Advice for New Faculty Teaching Undergraduate Science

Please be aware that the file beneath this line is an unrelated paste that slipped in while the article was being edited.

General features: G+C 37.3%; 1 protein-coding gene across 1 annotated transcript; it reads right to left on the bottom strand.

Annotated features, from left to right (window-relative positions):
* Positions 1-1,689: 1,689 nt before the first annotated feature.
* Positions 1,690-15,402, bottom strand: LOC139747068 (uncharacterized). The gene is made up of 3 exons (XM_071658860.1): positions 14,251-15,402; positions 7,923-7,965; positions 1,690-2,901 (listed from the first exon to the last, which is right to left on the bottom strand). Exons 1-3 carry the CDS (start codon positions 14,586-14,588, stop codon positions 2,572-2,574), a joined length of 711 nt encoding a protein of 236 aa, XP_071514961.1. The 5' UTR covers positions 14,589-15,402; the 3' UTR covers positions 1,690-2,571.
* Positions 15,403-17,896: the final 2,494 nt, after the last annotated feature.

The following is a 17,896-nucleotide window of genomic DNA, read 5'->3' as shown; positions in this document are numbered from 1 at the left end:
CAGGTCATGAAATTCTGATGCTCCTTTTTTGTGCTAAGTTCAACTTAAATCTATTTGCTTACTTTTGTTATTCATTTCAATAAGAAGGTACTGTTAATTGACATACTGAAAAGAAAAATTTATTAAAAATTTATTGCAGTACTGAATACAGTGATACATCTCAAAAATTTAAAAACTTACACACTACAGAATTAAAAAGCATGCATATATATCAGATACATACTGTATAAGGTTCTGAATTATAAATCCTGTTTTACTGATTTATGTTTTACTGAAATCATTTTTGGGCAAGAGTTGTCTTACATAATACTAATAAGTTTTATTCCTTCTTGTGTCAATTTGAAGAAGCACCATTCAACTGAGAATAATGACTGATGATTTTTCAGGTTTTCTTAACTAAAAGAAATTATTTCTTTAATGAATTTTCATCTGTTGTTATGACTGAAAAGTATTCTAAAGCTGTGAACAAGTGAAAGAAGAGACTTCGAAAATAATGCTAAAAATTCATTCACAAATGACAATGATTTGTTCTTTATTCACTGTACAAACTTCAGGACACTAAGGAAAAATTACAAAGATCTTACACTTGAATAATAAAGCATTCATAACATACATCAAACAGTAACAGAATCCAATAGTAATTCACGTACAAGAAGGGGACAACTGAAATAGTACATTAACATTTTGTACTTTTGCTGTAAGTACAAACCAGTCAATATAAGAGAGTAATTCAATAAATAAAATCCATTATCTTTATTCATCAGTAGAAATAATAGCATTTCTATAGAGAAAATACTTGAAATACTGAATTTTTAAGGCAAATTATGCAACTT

This article contains advice for our colleagues and is a product of experience gained in our first years of teaching undergraduate chemistry at the university level. Our intent is to help new professors conserve time in performing the administrative tasks of undergraduate lecture courses so that they can devote more attention to developing teaching methods and course content. Our hope is that future faculty can use this advice to avoid burning out in the first year and to remain dedicated to teaching. We have made the following conclusions: Teaching the same courses repeatedly is worthwhile; Bundling tasks into blocks helps keep you focused and ultimately saves time; Keeping files of recommendation letters and responses to common questions helps avoid "reinventing the wheel"; Clearly stating and documenting course policies provides a guide when dealing with infractions; Using a rubric for homework and exams simplifies the grading process; Making full use of university resources (teaching assistants, staff, and computer software) also saves time and frees you for other activities. We have found these principles simplify the administrative tasks of teaching and also allow us to maintain high standards in the classroom.